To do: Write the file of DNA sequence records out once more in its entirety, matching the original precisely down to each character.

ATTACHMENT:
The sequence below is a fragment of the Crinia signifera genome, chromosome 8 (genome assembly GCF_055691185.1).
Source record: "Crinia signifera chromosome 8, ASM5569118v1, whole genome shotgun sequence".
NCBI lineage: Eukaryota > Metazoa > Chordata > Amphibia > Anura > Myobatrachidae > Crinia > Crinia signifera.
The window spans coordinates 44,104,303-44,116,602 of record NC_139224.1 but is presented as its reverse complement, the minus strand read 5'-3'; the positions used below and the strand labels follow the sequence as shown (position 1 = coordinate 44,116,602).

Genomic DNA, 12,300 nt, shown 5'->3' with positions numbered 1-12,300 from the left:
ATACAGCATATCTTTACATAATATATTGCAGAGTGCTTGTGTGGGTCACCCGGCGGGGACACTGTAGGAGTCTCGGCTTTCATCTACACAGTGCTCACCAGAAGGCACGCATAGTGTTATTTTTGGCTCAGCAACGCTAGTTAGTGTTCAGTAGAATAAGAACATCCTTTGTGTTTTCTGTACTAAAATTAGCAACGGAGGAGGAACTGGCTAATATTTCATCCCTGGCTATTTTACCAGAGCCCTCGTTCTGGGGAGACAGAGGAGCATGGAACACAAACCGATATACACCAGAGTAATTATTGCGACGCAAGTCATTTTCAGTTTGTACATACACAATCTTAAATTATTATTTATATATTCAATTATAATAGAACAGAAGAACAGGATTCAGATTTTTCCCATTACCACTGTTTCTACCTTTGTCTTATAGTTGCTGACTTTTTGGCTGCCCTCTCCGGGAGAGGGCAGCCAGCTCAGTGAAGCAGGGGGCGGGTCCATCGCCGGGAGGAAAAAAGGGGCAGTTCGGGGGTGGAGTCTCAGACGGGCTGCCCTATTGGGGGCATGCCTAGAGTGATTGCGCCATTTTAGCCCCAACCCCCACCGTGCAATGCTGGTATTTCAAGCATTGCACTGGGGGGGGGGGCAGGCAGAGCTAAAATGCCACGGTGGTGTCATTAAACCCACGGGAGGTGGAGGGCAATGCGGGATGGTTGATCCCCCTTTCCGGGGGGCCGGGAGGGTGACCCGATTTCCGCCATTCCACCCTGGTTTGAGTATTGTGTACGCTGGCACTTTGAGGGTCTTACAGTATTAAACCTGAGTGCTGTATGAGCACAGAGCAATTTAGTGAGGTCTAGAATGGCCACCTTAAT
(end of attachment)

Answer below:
The sequence below is a fragment of the Crinia signifera genome, chromosome 8 (genome assembly GCF_055691185.1).
Source record: "Crinia signifera chromosome 8, ASM5569118v1, whole genome shotgun sequence".
NCBI lineage: Eukaryota > Metazoa > Chordata > Amphibia > Anura > Myobatrachidae > Crinia > Crinia signifera.
The window spans coordinates 44,104,303-44,116,602 of record NC_139224.1 but is presented as its reverse complement, the minus strand read 5'-3'; the positions used below and the strand labels follow the sequence as shown (position 1 = coordinate 44,116,602).

Genomic DNA, 12,300 nt, shown 5'->3' with positions numbered 1-12,300 from the left:
ATACAGCATATCTTTACATAATATATTGCAGAGTGCTTGTGTGGGTCACCCGGCGGGGACACTGTAGGAGTCTCGGCTTTCATCTACACAGTGCTCACCAGAAGGCACGCATAGTGTTATTTTTGGCTCAGCAACGCTAGTTAGTGTTCAGTAGAATAAGAACATCCTTTGTGTTTTCTGTACTAAAATTAGCAACGGAGGAGGAACTGGCTAATATTTCATCCCTGGCTATTTTACCAGAGCCCTCGTTCTGGGGAGACAGAGGAGCATGGAACACAAACCGATATACACCAGAGTAATTATTGCGACGCAAGTCATTTTCAGTTTGTACATACACAATCTTAAATTATTATTTATATATTCAATTATAATAGAACAGAAGAACAGGATTCAGATTTTTCCCATTACCACTGTTTCTACCTTTGTCTTATAGTTGCTGACTTTTTGGCTGCCCTCTCCGGGAGAGGGCAGCCAGCTCAGTGAAGCAGGGGGCGGGTCCATCGCCGGGAGGAAAAAAGGGGCAGTTCGGGGGTGGAGTCTCAGACGGGCTGCCCTATTGGGGGCATGCCTAGAGTGATTGCGCCATTTTAGCCCCAACCCCCACCGTGCAATGCTGGTATTTCAAGCATTGCACTGGGGGGGGGGGCAGGCAGAGCTAAAATGCCACGGTGGTGTCATTAAACCCACGGGAGGTGGAGGGCAATGCGGGATGGTTGATCCCCCTTTCCGGGGGGCCGGGAGGGTGACCCGATTTCCGCCATTCCACCCTGGTTTGAGTATTGTGTACGCTGGCACTTTGAGGGTCTTACAGTATTAAACCTGAGTGCTGTATGAGCACAGAGCAATTTAGTGAGGTCTAGAATGGCCACCTTAAT